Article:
Chemical Kinetics bridges the gap between beginner and specialist with a path that leads the reader from the phenomenological approach to the rates of chemical reactions to the state-of-the-art calculation of the rate constants of the most prevalent reactions: atom transfers, catalysis, proton transfers, substitution reactions, energy transfers and electron transfers. For the beginner provides the basics: the simplest concepts, the fundamental experiments, and the underlying theories. For the specialist shows where sophisticated experimental and theoretical methods combine to offer a panorama of time-dependent molecular phenomena connected by a new rational. Chemical Kinetics goes far beyond the qualitative description: with the guidance of theory, the path becomes a reaction path that can actually be inspected and calculated. But Chemical Kinetics is more about structure and reactivity than numbers and calculations. A great emphasis in the clarity of the concepts is achieved by illustrating all the theories and mechanisms with recent examples, some of them described with sufficient detail and simplicity to be used in general chemistry and lab courses.

Key Features

* Looking at atoms and molecules, and how molecular structures change with time. * Providing practical examples and detailed theoretical calculations * Of special interest to Industrial Chemistry and Biochemistry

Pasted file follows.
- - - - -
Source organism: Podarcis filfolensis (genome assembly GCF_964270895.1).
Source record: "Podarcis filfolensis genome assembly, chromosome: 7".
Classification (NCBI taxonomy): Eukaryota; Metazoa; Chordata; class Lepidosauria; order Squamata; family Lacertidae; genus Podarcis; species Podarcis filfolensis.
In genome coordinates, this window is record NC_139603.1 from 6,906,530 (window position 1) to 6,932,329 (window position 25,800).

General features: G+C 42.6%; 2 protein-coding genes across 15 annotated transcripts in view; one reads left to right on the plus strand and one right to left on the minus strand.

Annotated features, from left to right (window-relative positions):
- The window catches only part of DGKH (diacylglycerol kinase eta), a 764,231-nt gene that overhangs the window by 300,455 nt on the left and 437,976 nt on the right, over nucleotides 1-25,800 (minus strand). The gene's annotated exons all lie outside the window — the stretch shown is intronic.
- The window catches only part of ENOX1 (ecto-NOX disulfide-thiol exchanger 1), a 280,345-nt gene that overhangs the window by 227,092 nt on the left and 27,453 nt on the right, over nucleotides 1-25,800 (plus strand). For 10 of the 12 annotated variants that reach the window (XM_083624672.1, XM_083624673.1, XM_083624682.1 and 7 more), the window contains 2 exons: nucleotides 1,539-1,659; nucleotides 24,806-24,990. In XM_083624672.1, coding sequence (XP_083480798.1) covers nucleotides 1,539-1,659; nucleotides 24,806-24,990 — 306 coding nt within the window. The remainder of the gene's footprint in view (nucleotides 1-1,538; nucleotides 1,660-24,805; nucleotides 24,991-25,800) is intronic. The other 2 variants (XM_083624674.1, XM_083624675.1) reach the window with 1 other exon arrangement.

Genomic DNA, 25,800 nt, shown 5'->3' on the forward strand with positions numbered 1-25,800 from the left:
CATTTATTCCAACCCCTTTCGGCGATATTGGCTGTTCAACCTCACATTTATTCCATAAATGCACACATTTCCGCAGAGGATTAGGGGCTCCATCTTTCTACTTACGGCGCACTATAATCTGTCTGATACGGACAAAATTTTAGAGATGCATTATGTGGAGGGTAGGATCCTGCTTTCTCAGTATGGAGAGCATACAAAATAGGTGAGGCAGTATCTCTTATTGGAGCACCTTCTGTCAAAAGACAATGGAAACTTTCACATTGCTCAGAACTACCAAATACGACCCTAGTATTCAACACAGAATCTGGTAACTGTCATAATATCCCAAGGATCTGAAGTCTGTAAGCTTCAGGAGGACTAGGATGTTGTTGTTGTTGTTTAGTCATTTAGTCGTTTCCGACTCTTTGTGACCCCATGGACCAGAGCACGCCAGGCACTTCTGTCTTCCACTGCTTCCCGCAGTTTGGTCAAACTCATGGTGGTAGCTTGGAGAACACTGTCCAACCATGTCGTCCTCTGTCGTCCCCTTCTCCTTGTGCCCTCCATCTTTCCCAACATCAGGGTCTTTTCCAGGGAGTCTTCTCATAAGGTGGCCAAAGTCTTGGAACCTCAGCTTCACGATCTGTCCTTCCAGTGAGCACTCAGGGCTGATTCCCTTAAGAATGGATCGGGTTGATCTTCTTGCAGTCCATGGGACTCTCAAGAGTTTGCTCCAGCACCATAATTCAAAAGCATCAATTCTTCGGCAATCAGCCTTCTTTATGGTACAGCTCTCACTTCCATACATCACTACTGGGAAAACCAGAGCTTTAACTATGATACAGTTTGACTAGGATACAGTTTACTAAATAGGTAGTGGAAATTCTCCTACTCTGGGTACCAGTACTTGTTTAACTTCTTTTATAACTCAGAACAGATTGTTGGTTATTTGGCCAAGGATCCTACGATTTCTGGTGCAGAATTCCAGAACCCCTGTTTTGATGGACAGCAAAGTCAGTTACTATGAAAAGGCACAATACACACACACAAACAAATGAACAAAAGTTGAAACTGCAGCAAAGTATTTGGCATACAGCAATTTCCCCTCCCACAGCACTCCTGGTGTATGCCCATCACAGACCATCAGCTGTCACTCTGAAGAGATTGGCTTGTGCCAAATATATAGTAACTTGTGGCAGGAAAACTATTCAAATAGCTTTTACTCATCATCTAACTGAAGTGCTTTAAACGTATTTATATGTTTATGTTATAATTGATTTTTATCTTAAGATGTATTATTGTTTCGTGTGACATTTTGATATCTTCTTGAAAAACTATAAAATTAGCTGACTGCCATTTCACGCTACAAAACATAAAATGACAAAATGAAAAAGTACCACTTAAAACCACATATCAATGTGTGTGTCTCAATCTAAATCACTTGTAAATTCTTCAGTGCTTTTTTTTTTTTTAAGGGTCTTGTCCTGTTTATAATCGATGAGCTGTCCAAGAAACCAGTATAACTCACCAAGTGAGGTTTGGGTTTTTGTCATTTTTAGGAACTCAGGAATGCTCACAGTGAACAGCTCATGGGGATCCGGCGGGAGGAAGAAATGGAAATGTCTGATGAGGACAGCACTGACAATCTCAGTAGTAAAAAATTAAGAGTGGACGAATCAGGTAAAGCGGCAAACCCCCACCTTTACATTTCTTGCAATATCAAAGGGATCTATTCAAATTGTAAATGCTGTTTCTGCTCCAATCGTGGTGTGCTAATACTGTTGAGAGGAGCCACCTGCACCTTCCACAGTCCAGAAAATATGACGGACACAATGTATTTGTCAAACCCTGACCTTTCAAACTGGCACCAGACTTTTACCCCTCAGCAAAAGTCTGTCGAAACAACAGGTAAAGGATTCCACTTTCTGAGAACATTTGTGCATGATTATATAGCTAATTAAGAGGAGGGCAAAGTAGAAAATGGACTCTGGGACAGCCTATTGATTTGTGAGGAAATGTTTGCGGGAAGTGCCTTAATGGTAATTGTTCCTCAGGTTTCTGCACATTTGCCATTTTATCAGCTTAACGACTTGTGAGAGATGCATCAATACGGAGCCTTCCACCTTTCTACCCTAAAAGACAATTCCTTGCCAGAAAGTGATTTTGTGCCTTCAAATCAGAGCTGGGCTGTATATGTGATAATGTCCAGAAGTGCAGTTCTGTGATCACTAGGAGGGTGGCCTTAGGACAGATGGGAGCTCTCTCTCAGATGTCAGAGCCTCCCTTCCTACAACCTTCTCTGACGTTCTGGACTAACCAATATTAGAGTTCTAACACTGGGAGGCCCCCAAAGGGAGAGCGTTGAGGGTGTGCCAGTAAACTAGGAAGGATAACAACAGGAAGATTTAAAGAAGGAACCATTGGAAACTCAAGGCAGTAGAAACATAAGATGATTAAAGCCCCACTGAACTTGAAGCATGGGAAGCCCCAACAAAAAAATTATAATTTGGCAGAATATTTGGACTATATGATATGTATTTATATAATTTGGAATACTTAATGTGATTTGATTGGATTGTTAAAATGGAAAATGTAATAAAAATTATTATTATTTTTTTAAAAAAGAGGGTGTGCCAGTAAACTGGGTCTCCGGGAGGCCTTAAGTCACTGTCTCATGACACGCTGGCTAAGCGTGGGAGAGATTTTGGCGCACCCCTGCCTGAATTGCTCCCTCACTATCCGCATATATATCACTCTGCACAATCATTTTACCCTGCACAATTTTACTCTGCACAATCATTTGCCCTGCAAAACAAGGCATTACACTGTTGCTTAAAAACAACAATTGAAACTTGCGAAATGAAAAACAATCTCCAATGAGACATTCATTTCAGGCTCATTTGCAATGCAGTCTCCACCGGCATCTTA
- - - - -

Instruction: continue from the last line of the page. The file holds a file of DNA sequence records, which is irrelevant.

For students, researchers and practitioners in the field of kinetics

Table of Contents

1. Introduction Includes a historical perspective of chemical kinetics and basic physical-chemistry information (Boltzmann distribution law, harmonic oscillator, equilibrium constants, etc). 2. Reaction rate laws Definition. Factors that influence the rates (nature of the reactants, concentration of the reactants, temperature, light, catalysts, medium). 3. Experimental methods Conventional analytical techniques, including procedures for their application in examples of first and second order reactions, complex reactions, and enzyme catalysis. Fast reaction methods, including relaxation techniques, stopped flow, NMR, flash photolysis, single photon counting, time-resolved photoacoustic calorimetry, femtochemistry. Most of these techniques are illustrated with data collected in the authors’ labs. 4. Rate constants and reaction orders First, second and zero-order reactions, complex reaction mechanisms (parallel, consecutive and reversible reactions), methods to solve kinetic equations (Laplace transforms, matrix, Runge-Kutta, Markov chain, Monte Carlo), simplification of reaction mechanisms (isolation method, pre-equilibrium approximation, steady-state hypothesis). 5. Collisions and molecular dynamics Simple collisions theory, reaction cross-sections, classical trajectories, avoided crossings in potential energy surfaces, molecular dynamics. 6. Reactivity in thermalized systems Transition-state theory, including semi-classical treatments of zero-point energy and tunnelling. Intersecting-state model. 7. Structure-Reactivity Relationships Linear and quadratic free-energy relationships, Brönsted, Hammett and Taft relationships. Hammond postulate, reactivity-selectivity principle, Ritchi


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© 2006
Elsevier Science
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